I do understand your reaction to the concept of “discipline.” It often carries a Puritanical connotation, but I think that’s a perversion of its meaning. Since I mention it often enough, you probably know I suffered pretty severe child abuse as a kid. But in my case it wasn’t truly discipline, it was just deliberate cruelty without much pattern. And while my stepmother attacked me every time she felt annoyed, in the guise of punishment for wrongdoing, my father never disciplined me at all. My friends and I would do mean things and get caught; they’d get disciplined, my dad would laugh. You can see how I might be biased toward wishing for more consistent, loving, guiding discipline in childhood. And I imagine you have good reasons from your own experience for disliking the word. And I of course agree, any kind of violent speech, humiliation, or battery constitutes abuse. Thanks for the comment.

      –Will

      Reply
  • May 21, 2011 at 1:19 am

    “In fact, the difference between neurological and psychiatric conditions is that the former are organic and structural, while the latter have never been shown to be.”

    This statement is completely inaccurate, and I would think that anybody with an intermediate understanding of mental illness — let alone someone with an MD — should know better than to make such a statement. Consider the following studies on structural abnormalities in schizophrenia:

    http://www.ncbi.nlm.nih.gov/pubmed/3947208

    http://www.ncbi.nlm.nih.gov/pubmed/11129295

    http://www.ncbi.nlm.nih.gov/pubmed/11156806/

    http://www.ncbi.nlm.nih.gov/pubmed/7966925

    The studies that I linked to above make it clear that structural abnormalities of the brain have indeed been found in schizophrenia. In fact, any one of those studies is enough to refute your claim that psychiatric conditions have *never* been found to be organic or structural in nature. As I said, anybody with at least an intermediate understanding of mental illness knows that there are studies to support the idea that some psychiatric illnesses have an organic basis, and it is well known that structural abnormalities of the brain have been found in schizophrenic patients. Why you would make the kind of false claim that you did in this blog entry is beyond me, but in my opinion, it shows a reckless disregard for the truth. Making the kind of false claim that you made as an authority figure on a prominent mental-health Web site is sensationalistic at best, and it only serves to further the ignorance that runs rampant in society when it comes to mental illness.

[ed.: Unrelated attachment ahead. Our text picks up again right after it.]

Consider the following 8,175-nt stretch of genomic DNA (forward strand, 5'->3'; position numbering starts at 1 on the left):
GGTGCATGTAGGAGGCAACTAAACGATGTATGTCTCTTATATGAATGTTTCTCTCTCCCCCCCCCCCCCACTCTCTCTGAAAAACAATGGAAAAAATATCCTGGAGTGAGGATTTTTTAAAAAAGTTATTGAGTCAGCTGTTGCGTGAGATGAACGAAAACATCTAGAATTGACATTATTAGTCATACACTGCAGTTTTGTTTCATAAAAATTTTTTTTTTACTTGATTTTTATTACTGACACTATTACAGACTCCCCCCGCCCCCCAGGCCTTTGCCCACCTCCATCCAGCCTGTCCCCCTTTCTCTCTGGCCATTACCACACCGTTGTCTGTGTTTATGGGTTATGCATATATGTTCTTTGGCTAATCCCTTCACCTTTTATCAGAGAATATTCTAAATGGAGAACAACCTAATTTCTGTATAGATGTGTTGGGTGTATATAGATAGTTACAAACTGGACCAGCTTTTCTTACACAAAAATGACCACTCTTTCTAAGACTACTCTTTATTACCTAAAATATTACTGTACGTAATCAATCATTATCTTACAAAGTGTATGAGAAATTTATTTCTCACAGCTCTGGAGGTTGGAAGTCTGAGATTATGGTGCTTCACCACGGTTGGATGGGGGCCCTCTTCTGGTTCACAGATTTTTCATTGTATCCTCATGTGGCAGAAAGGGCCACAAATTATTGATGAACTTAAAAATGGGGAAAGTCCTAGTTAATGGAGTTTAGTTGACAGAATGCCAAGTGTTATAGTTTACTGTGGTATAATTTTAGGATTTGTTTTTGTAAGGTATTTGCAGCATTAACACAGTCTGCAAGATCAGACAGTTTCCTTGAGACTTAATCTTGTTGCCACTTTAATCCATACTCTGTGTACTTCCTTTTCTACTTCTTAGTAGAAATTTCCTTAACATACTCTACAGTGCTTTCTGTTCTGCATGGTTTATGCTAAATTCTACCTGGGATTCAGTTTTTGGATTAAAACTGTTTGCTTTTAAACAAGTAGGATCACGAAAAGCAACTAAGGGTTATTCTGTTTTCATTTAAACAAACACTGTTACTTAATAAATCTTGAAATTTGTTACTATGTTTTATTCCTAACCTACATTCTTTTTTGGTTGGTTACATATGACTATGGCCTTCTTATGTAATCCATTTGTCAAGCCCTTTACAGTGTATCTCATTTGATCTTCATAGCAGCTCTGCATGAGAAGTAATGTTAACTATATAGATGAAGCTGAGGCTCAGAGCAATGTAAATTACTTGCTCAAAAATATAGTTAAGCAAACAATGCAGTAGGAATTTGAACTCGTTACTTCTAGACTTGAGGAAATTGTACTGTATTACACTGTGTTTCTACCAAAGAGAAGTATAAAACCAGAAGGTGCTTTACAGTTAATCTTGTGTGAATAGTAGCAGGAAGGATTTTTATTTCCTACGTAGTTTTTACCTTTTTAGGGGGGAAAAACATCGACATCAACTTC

I think that you ought to be ashamed of yourself for making the factually inaccurate statement that I quoted here, and I think that those who operate this Web site should likewise be ashamed of themselves for publishing it.

    Reply
    • May 21, 2011 at 8:16 am

      Tom–

      Brain imaging and other studies on chronic schizophrenics, such as the abstracts you cite, can’t separate drug effect from whatever changes may occur in untreated patients. In any event, statistical demonstrations of differences in size of brain regions does not constitute proof of organic etiology. These are non-specific findings that can be caused by a number of insults, including childhood deprivation, nutritional insult, or trauma, which could by themselves predispose to coping difficulties and cognitive problems later in life. They do not in any way suggest a specific organic abnormality causative of schizophrenia. Please send me a link to an article demonstrating unambiguous and consistently identifiable microstructural changes in untreated schizophrenics. If you can do that, I’ll retract my statement with regard to schizophrenia.

      In any event, as the essay clearly states, I’m not denying that brains differ from person to person, or that such changes may increase tendencies toward one sort of psychoemotional problem or another. The question is, do these differences constitute disease, or variation? For the disease hypothesis to be tenable, it would be expected that the behavioral tendencies would lead to difficulties regardless of cultural setting. But it seems pretty clear that under the right circumstances (e.g., a traditional culture that valued altered mind states) a person we might consider “schizophrenic” would be treated with respect. This undermines the “brain disease” concept; few if any medical diseases are so culturally determined.

      So although I hear that you’re very upset, and I’m sure you feel strongly about this for good reasons, I am not ashamed of stating my opinion or calling attention to the weaknesses in the conventional psychiatric dogma.